Figure 3 shows nominal strain
versus strain at different strain rates. For each of the strain
rates the curves line up showing that strain and extensometer extension
relate in the same way regardless of strain rate. Figure 4 shows
the Stress versus Strain curves at varying strain rates. These plots
show that for this material the maximum stress occurs at the same
strain value every time but that the yield stress increases as strain
rate increases. To obtain high strain rate properties specimens
were tested first on the UTM1 using clip-on extensometer to find
how strain relates to crosshead displacement. Using the data from
that test a polynomial was fit to relate strain to crosshead displacement.
Using the polynomial fit curve, strain measurements were obtained
using crosshead displacement data from the high speed experiment.
Results are shown in Figure 4, graph labeled polynomial.
Figure 5, an Eyring plot, shows that as strain
rate increases the maximum value of the stress also increases in
a linear fashion.
These tests show that an extensometer
can be used to establish the relationship between crosshead extension
and strain. An extensometer must be used to find the strain values
that correlate to a given crosshead extension. Once this correlation
is made an extensometer is no longer necessary provided that the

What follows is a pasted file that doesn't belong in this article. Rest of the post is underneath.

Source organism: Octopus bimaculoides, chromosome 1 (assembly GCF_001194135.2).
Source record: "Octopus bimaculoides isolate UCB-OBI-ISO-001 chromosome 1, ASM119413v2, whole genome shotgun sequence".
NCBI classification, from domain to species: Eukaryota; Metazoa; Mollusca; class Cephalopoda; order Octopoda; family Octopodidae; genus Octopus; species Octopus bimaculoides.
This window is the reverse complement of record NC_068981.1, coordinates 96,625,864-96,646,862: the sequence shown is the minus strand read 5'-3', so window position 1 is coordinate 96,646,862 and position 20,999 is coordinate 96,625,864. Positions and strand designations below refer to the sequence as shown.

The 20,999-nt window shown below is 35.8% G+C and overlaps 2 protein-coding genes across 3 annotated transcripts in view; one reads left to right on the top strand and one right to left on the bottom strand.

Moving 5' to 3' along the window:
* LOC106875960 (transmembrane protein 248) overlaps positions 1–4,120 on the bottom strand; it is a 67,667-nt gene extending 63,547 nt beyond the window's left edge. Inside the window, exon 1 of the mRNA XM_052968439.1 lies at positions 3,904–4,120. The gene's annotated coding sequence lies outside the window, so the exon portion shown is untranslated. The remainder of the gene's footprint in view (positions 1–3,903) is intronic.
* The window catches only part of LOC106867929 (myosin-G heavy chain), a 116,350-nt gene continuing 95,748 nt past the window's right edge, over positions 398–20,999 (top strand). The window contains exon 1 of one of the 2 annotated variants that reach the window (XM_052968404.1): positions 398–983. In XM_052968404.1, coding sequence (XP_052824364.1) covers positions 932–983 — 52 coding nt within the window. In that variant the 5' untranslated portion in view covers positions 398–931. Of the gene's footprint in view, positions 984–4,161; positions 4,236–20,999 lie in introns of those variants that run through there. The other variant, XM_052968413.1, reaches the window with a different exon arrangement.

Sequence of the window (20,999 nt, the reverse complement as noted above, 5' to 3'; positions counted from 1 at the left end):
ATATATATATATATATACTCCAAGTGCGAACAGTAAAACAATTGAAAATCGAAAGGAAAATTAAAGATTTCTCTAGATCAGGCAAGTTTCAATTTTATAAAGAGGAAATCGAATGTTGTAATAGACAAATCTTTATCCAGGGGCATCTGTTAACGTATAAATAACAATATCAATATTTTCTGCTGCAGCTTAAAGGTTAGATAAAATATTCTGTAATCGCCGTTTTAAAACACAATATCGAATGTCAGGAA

relationship between crosshead displacement and strain is independent
of strain rate. For the polycarbonate tested, the relationship between
strain and crosshead extension is independent of specimen type,
extensometry and strain rate. As a result tests of type I specimen
and type L specimen can be compared directly. Tests can be run using
both specimen types for instance, a type I specimen can be used
to find the relationship between crosshead extension and strain
and then further testing can be conducted using a type L specimen
without an extensometer.
After peak stress, (yield point) is
achieved the correlation between nominal strain and measured strain
is not as good. This is because after the yield point the measured
strain values for the different testing methods vary greatly. These
variations result from error in extensometry and may be caused by
extensometer slip or by deterioration of the markings used for the
video extensometer. Only fair correlation could be obtained in the
post yield region.
A variable that can affect the
relationship between crosshead extension and strain is temperature.
These tests were conducted at constant room temperature, 23°C;
therefore they do not demonstrate any correlation between crosshead
extension and strain at variable temperatures. Further, it needs
to be shown that this methodology applies to plastics other than
UTM1: Instron 5566 servo-mechanical
Universal testing machine.
UTM2: Instron 8872 servo-hydraulic universal testing machine
Clip Extensometer: Instron 2630-100, 2in linear clip-on extensometer
Video Extensometer: Hitachi KP-M2U
We wish to thank Professor Alan Zehnder, Cornell
University for his advice and expertise. Thank you to Mr. Brian
Croop, DatapointLabs for consulting with us during the testing phase
of our project. Thank you to Mr. Brian Lussier, DatapointLabs for
running many of the tests necessary to complete this study.
1. Lobo, H., Lorenzo, J., “High Speed Stress-Strain
Material Properties As Inputs For The Simulation Of Impact Situations,”
IBEC, Stuttgart, Germany (1997).
2.Grimson, A., Sinopoli, M., Lobo,
H., Fedewa, B., “Evaluation of High Strain Rate Test Methods
of Thermoplastic Polyolefins Used for Automotive Interior Structural
Analyses,” SPE TPO Conference, Detroit, (2003).
3. Croop, B., “Developing
Material Model Parameters for Impact Simulation of Plastics and
Foams,” ABAQUS User’s Conference, Boston (2004).